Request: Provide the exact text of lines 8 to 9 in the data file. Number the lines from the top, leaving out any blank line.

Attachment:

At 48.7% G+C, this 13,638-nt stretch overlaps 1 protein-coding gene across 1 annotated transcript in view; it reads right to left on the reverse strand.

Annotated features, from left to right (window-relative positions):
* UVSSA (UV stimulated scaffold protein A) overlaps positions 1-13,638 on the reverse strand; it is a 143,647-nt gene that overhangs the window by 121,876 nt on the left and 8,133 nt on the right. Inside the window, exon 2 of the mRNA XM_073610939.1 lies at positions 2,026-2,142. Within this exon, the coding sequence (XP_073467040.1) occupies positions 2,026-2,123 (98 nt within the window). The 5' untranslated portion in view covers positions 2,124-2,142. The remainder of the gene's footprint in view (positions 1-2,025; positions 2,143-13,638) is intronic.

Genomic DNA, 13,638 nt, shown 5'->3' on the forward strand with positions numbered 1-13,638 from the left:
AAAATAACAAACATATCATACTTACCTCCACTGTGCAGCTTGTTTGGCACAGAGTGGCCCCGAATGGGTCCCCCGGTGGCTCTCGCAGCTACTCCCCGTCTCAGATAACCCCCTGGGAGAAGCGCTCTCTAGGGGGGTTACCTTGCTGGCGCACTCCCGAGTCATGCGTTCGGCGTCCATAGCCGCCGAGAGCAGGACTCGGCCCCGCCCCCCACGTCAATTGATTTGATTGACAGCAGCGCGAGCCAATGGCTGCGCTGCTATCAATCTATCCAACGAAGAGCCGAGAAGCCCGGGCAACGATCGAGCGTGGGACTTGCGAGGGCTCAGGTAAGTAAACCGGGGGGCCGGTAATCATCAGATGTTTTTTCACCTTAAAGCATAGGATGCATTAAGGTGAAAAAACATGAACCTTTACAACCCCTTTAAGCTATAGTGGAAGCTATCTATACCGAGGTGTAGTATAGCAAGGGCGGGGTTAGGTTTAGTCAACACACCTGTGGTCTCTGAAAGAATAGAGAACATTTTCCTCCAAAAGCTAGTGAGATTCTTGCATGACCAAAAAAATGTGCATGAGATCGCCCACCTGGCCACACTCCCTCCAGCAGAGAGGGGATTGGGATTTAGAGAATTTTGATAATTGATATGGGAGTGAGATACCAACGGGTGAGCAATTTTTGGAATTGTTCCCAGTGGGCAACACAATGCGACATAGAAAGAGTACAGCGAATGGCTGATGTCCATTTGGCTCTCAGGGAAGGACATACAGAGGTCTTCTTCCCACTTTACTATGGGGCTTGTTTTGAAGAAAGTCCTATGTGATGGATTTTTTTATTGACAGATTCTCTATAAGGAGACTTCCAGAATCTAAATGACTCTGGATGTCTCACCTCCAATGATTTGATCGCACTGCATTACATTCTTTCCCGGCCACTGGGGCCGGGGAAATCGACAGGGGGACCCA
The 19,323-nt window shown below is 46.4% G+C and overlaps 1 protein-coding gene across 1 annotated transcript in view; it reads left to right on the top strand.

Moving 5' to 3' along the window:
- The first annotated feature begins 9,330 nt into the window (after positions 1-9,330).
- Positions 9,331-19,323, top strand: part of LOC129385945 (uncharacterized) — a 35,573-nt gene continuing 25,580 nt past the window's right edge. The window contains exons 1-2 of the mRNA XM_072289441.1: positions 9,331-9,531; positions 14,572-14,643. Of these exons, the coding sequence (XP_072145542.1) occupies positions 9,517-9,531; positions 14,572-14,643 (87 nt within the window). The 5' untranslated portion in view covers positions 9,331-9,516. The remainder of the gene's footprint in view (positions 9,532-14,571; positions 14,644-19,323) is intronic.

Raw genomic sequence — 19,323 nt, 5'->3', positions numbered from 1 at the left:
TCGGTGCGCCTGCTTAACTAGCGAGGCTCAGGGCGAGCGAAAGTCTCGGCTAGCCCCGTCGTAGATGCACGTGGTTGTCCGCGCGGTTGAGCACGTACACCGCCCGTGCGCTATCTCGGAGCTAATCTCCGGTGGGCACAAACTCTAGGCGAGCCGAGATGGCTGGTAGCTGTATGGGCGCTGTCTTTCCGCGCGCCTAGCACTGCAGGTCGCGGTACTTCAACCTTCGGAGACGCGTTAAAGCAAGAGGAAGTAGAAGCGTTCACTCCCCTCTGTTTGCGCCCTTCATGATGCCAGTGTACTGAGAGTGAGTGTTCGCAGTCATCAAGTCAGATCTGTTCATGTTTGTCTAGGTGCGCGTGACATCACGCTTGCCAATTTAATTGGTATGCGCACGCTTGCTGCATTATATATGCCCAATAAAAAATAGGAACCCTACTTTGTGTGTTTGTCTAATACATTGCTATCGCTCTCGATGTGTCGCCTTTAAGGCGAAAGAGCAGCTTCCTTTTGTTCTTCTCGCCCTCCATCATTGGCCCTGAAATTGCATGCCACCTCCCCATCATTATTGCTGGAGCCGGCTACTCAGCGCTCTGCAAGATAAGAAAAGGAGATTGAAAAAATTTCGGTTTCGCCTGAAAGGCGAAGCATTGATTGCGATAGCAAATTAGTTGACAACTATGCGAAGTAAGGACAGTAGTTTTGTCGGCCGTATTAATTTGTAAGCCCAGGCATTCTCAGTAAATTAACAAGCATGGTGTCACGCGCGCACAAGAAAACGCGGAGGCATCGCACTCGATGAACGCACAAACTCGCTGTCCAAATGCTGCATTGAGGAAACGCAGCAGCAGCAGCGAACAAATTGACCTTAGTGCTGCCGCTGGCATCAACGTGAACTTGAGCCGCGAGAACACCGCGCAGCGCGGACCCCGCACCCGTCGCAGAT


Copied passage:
- The first annotated feature begins 9,330 nt into the window (after positions 1-9,330).
- Positions 9,331-19,323, top strand: part of LOC129385945 (uncharacterized) — a 35,573-nt gene continuing 25,580 nt past the window's right edge. The window contains exons 1-2 of the mRNA XM_072289441.1: positions 9,331-9,531; positions 14,572-14,643. Of these exons, the coding sequence (XP_072145542.1) occupies positions 9,517-9,531; positions 14,572-14,643 (87 nt within the window). The 5' untranslated portion in view covers positions 9,331-9,516. The remainder of the gene's footprint in view (positions 9,532-14,571; positions 14,644-19,323) is intronic.